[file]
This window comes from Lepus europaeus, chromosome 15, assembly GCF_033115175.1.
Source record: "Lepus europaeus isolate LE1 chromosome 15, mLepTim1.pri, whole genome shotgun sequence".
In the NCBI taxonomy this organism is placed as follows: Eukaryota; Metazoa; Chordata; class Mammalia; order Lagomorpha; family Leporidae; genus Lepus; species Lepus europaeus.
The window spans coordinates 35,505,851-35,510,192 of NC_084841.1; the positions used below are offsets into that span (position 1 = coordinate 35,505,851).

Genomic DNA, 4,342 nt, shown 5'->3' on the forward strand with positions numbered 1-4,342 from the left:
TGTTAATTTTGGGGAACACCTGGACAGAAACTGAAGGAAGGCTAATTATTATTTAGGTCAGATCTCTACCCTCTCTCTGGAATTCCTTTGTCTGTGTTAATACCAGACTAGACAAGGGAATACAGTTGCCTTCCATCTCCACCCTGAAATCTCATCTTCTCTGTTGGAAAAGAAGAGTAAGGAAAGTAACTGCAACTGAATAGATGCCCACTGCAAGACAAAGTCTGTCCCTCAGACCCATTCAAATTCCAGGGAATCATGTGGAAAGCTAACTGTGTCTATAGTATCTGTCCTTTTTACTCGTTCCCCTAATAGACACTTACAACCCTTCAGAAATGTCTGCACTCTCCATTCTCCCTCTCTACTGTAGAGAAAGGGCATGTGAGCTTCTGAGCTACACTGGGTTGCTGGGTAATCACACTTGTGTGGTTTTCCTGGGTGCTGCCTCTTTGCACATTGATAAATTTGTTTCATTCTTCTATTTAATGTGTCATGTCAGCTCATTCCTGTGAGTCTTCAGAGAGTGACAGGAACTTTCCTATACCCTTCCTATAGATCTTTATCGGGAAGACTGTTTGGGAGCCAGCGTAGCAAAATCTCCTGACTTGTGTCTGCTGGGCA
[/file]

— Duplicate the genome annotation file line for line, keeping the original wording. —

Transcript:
This window comes from Lepus europaeus, chromosome 15, assembly GCF_033115175.1.
Source record: "Lepus europaeus isolate LE1 chromosome 15, mLepTim1.pri, whole genome shotgun sequence".
In the NCBI taxonomy this organism is placed as follows: Eukaryota; Metazoa; Chordata; class Mammalia; order Lagomorpha; family Leporidae; genus Lepus; species Lepus europaeus.
The window spans coordinates 35,505,851-35,510,192 of NC_084841.1; the positions used below are offsets into that span (position 1 = coordinate 35,505,851).

Genomic DNA, 4,342 nt, shown 5'->3' on the forward strand with positions numbered 1-4,342 from the left:
TGTTAATTTTGGGGAACACCTGGACAGAAACTGAAGGAAGGCTAATTATTATTTAGGTCAGATCTCTACCCTCTCTCTGGAATTCCTTTGTCTGTGTTAATACCAGACTAGACAAGGGAATACAGTTGCCTTCCATCTCCACCCTGAAATCTCATCTTCTCTGTTGGAAAAGAAGAGTAAGGAAAGTAACTGCAACTGAATAGATGCCCACTGCAAGACAAAGTCTGTCCCTCAGACCCATTCAAATTCCAGGGAATCATGTGGAAAGCTAACTGTGTCTATAGTATCTGTCCTTTTTACTCGTTCCCCTAATAGACACTTACAACCCTTCAGAAATGTCTGCACTCTCCATTCTCCCTCTCTACTGTAGAGAAAGGGCATGTGAGCTTCTGAGCTACACTGGGTTGCTGGGTAATCACACTTGTGTGGTTTTCCTGGGTGCTGCCTCTTTGCACATTGATAAATTTGTTTCATTCTTCTATTTAATGTGTCATGTCAGCTCATTCCTGTGAGTCTTCAGAGAGTGACAGGAACTTTCCTATACCCTTCCTATAGATCTTTATCGGGAAGACTGTTTGGGAGCCAGCGTAGCAAAATCTCCTGACTTGTGTCTGCTGGGCA